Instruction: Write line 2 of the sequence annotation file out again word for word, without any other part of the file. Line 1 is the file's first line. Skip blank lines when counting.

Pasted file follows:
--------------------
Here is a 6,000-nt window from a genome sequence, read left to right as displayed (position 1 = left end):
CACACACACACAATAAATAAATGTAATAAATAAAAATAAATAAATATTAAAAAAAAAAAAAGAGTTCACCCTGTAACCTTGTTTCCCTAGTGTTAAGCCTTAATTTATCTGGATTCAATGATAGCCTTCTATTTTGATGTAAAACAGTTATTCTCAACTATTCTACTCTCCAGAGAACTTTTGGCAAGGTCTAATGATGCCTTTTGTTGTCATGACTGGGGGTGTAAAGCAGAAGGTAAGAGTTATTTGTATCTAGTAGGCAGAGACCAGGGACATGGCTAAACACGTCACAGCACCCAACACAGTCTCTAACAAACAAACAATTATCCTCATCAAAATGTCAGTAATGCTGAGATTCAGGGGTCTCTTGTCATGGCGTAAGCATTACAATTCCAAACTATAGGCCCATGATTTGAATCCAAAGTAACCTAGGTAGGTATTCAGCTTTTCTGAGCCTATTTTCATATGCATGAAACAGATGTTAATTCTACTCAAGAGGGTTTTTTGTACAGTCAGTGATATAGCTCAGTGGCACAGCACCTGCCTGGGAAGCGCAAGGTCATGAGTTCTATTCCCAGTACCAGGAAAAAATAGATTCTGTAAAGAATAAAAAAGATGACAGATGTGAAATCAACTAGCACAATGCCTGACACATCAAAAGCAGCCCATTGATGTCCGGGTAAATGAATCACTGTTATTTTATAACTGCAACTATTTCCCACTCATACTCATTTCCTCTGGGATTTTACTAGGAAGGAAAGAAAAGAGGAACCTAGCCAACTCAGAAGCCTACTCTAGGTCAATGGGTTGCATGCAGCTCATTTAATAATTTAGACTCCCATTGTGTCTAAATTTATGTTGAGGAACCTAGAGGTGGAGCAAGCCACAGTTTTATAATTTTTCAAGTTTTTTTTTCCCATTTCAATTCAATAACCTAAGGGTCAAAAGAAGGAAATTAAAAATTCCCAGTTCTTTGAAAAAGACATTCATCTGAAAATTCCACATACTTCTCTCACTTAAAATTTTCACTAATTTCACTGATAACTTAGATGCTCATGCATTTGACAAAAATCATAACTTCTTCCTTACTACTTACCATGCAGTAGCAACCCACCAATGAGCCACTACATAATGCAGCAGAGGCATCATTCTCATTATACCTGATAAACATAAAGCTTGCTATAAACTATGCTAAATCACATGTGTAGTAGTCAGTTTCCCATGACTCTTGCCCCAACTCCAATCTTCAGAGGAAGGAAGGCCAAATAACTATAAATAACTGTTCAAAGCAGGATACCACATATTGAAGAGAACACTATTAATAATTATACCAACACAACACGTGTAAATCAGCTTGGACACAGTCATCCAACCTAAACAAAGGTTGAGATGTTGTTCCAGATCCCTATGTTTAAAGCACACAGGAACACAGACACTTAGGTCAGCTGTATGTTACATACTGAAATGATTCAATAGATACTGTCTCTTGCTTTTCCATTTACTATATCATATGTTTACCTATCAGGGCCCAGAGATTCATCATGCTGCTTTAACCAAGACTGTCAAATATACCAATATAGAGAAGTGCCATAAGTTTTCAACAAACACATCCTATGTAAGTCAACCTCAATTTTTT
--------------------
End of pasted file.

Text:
CACACACACACAATAAATAAATGTAATAAATAAAAATAAATAAATATTAAAAAAAAAAAAAGAGTTCACCCTGTAACCTTGTTTCCCTAGTGTTAAGCCTTAATTTATCTGGATTCAATGATAGCCTTCTATTTTGATGTAAAACAGTTATTCTCAACTATTCTACTCTCCAGAGAACTTTTGGCAAGGTCTAATGATGCCTTTTGTTGTCATGACTGGGGGTGTAAAGCAGAAGGTAAGAGTTATTTGTATCTAGTAGGCAGAGACCAGGGACATGGCTAAACACGTCACAGCACCCAACACAGTCTCTAACAAACAAACAATTATCCTCATCAAAATGTCAGTAATGCTGAGATTCAGGGGTCTCTTGTCATGGCGTAAGCATTACAATTCCAAACTATAGGCCCATGATTTGAATCCAAAGTAACCTAGGTAGGTATTCAGCTTTTCTGAGCCTATTTTCATATGCATGAAACAGATGTTAATTCTACTCAAGAGGGTTTTTTGTACAGTCAGTGATATAGCTCAGTGGCACAGCACCTGCCTGGGAAGCGCAAGGTCATGAGTTCTATTCCCAGTACCAGGAAAAAATAGATTCTGTAAAGAATAAAAAAGATGACAGATGTGAAATCAACTAGCACAATGCCTGACACATCAAAAGCAGCCCATTGATGTCCGGGTAAATGAATCACTGTTATTTTATAACTGCAACTATTTCCCACTCATACTCATTTCCTCTGGGATTTTACTAGGAAGGAAAGAAAAGAGGAACCTAGCCAACTCAGAAGCCTACTCTAGGTCAATGGGTTGCATGCAGCTCATTTAATAATTTAGACTCCCATTGTGTCTAAATTTATGTTGAGGAACCTAGAGGTGGAGCAAGCCACAGTTTTATAATTTTTCAAGTTTTTTTTTCCCATTTCAATTCAATAACCTAAGGGTCAAAAGAAGGAAATTAAAAATTCCCAGTTCTTTGAAAAAGACATTCATCTGAAAATTCCACATACTTCTCTCACTTAAAATTTTCACTAATTTCACTGATAACTTAGATGCTCATGCATTTGACAAAAATCATAACTTCTTCCTTACTACTTACCATGCAGTAGCAACCCACCAATGAGCCACTACATAATGCAGCAGAGGCATCATTCTCATTATACCTGATAAACATAAAGCTTGCTATAAACTATGCTAAATCACATGTGTAGTAGTCAGTTTCCCATGACTCTTGCCCCAACTCCAATCTTCAGAGGAAGGAAGGCCAAATAACTATAAATAACTGTTCAAAGCAGGATACCACATATTGAAGAGAACACTATTAATAATTATACCAACACAACACGTGTAAATCAGCTTGGACACAGTCATCCAACCTAAACAAAGGTTGAGATGTTGTTCCAGATCCCTATGTTTAAAGCACACAGGAACACAGACACTTAGGTCAGCTGTATGTTACATACTGAAATGATTCAATAGATACTGTCTCTTGCTTTTCCATTTACTATATCATATGTTTACCTATCAGGGCCCAGAGATTCATCATGCTGCTTTAACCAAGACTGTCAAATATACCAATATAGAGAAGTGCCATAAGTTTTCAACAAACACATCCTATGTAAGTCAACCTCAATTTTTT